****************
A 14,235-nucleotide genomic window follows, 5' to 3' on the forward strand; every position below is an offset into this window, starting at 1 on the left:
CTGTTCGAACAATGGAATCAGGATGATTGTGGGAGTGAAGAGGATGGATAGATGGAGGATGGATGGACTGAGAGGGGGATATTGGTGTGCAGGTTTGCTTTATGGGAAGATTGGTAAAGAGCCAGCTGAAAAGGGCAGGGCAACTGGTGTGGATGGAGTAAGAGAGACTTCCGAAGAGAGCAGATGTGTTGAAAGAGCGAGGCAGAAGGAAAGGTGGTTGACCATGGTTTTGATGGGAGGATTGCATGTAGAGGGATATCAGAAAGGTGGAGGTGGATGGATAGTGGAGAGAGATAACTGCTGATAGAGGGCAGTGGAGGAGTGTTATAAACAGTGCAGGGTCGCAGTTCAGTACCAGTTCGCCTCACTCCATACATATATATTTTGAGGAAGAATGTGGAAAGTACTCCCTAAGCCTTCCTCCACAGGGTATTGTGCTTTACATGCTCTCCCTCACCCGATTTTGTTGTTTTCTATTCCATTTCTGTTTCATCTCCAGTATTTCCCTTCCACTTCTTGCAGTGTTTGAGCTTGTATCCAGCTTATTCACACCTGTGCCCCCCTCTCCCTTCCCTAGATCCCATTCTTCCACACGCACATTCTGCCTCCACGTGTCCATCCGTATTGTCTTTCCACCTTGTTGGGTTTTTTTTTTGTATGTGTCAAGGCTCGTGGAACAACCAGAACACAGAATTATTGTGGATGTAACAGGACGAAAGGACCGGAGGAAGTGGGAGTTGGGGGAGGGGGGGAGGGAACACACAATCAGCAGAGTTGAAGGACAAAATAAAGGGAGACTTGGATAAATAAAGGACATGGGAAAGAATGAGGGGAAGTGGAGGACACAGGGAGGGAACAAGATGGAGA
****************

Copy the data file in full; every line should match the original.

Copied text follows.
A 14,235-nucleotide genomic window follows, 5' to 3' on the forward strand; every position below is an offset into this window, starting at 1 on the left:
CTGTTCGAACAATGGAATCAGGATGATTGTGGGAGTGAAGAGGATGGATAGATGGAGGATGGATGGACTGAGAGGGGGATATTGGTGTGCAGGTTTGCTTTATGGGAAGATTGGTAAAGAGCCAGCTGAAAAGGGCAGGGCAACTGGTGTGGATGGAGTAAGAGAGACTTCCGAAGAGAGCAGATGTGTTGAAAGAGCGAGGCAGAAGGAAAGGTGGTTGACCATGGTTTTGATGGGAGGATTGCATGTAGAGGGATATCAGAAAGGTGGAGGTGGATGGATAGTGGAGAGAGATAACTGCTGATAGAGGGCAGTGGAGGAGTGTTATAAACAGTGCAGGGTCGCAGTTCAGTACCAGTTCGCCTCACTCCATACATATATATTTTGAGGAAGAATGTGGAAAGTACTCCCTAAGCCTTCCTCCACAGGGTATTGTGCTTTACATGCTCTCCCTCACCCGATTTTGTTGTTTTCTATTCCATTTCTGTTTCATCTCCAGTATTTCCCTTCCACTTCTTGCAGTGTTTGAGCTTGTATCCAGCTTATTCACACCTGTGCCCCCCTCTCCCTTCCCTAGATCCCATTCTTCCACACGCACATTCTGCCTCCACGTGTCCATCCGTATTGTCTTTCCACCTTGTTGGGTTTTTTTTTTGTATGTGTCAAGGCTCGTGGAACAACCAGAACACAGAATTATTGTGGATGTAACAGGACGAAAGGACCGGAGGAAGTGGGAGTTGGGGGAGGGGGGGAGGGAACACACAATCAGCAGAGTTGAAGGACAAAATAAAGGGAGACTTGGATAAATAAAGGACATGGGAAAGAATGAGGGGAAGTGGAGGACACAGGGAGGGAACAAGATGGAGA